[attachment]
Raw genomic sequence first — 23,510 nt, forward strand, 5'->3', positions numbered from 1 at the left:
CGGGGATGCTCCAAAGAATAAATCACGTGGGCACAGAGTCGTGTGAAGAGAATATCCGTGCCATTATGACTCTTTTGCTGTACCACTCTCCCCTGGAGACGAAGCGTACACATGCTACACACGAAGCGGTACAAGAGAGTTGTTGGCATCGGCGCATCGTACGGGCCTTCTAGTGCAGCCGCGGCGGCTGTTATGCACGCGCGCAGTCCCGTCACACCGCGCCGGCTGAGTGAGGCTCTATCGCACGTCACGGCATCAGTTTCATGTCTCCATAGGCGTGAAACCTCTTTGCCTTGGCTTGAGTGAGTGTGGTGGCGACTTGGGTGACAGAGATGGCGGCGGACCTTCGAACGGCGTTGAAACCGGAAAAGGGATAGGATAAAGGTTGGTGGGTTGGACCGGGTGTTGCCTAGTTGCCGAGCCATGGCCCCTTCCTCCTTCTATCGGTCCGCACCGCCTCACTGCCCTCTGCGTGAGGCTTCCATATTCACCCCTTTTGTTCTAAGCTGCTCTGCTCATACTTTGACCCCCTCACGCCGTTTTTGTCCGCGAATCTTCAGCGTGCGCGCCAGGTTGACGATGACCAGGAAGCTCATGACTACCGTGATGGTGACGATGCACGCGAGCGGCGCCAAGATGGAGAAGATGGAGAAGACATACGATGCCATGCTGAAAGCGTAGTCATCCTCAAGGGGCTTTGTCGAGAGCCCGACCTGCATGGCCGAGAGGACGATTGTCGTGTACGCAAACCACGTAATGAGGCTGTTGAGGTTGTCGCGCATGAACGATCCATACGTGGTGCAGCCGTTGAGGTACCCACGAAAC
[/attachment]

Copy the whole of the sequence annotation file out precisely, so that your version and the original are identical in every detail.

Raw genomic sequence first — 23,510 nt, forward strand, 5'->3', positions numbered from 1 at the left:
CGGGGATGCTCCAAAGAATAAATCACGTGGGCACAGAGTCGTGTGAAGAGAATATCCGTGCCATTATGACTCTTTTGCTGTACCACTCTCCCCTGGAGACGAAGCGTACACATGCTACACACGAAGCGGTACAAGAGAGTTGTTGGCATCGGCGCATCGTACGGGCCTTCTAGTGCAGCCGCGGCGGCTGTTATGCACGCGCGCAGTCCCGTCACACCGCGCCGGCTGAGTGAGGCTCTATCGCACGTCACGGCATCAGTTTCATGTCTCCATAGGCGTGAAACCTCTTTGCCTTGGCTTGAGTGAGTGTGGTGGCGACTTGGGTGACAGAGATGGCGGCGGACCTTCGAACGGCGTTGAAACCGGAAAAGGGATAGGATAAAGGTTGGTGGGTTGGACCGGGTGTTGCCTAGTTGCCGAGCCATGGCCCCTTCCTCCTTCTATCGGTCCGCACCGCCTCACTGCCCTCTGCGTGAGGCTTCCATATTCACCCCTTTTGTTCTAAGCTGCTCTGCTCATACTTTGACCCCCTCACGCCGTTTTTGTCCGCGAATCTTCAGCGTGCGCGCCAGGTTGACGATGACCAGGAAGCTCATGACTACCGTGATGGTGACGATGCACGCGAGCGGCGCCAAGATGGAGAAGATGGAGAAGACATACGATGCCATGCTGAAAGCGTAGTCATCCTCAAGGGGCTTTGTCGAGAGCCCGACCTGCATGGCCGAGAGGACGATTGTCGTGTACGCAAACCACGTAATGAGGCTGTTGAGGTTGTCGCGCATGAACGATCCATACGTGGTGCAGCCGTTGAGGTACCCACGAAAC